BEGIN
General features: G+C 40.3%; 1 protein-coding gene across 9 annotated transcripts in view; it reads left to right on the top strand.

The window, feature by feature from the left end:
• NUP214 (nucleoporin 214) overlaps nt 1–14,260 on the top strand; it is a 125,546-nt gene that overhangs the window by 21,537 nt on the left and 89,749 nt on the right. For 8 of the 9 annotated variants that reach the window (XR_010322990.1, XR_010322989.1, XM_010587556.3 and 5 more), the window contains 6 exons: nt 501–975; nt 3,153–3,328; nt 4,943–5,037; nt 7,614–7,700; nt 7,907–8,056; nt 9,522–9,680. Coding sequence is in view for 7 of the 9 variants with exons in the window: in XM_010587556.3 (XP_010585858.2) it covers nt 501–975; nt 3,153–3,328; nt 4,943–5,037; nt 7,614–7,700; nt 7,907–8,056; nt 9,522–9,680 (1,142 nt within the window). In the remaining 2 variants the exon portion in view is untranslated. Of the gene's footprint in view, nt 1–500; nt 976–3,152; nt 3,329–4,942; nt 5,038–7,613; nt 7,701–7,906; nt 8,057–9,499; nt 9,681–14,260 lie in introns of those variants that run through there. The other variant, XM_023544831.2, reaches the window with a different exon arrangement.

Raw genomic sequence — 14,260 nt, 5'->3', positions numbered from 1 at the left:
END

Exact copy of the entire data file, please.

General features: G+C 40.3%; 1 protein-coding gene across 9 annotated transcripts in view; it reads left to right on the top strand.

The window, feature by feature from the left end:
• NUP214 (nucleoporin 214) overlaps nt 1–14,260 on the top strand; it is a 125,546-nt gene that overhangs the window by 21,537 nt on the left and 89,749 nt on the right. For 8 of the 9 annotated variants that reach the window (XR_010322990.1, XR_010322989.1, XM_010587556.3 and 5 more), the window contains 6 exons: nt 501–975; nt 3,153–3,328; nt 4,943–5,037; nt 7,614–7,700; nt 7,907–8,056; nt 9,522–9,680. Coding sequence is in view for 7 of the 9 variants with exons in the window: in XM_010587556.3 (XP_010585858.2) it covers nt 501–975; nt 3,153–3,328; nt 4,943–5,037; nt 7,614–7,700; nt 7,907–8,056; nt 9,522–9,680 (1,142 nt within the window). In the remaining 2 variants the exon portion in view is untranslated. Of the gene's footprint in view, nt 1–500; nt 976–3,152; nt 3,329–4,942; nt 5,038–7,613; nt 7,701–7,906; nt 8,057–9,499; nt 9,681–14,260 lie in introns of those variants that run through there. The other variant, XM_023544831.2, reaches the window with a different exon arrangement.

Raw genomic sequence — 14,260 nt, 5'->3', positions numbered from 1 at the left: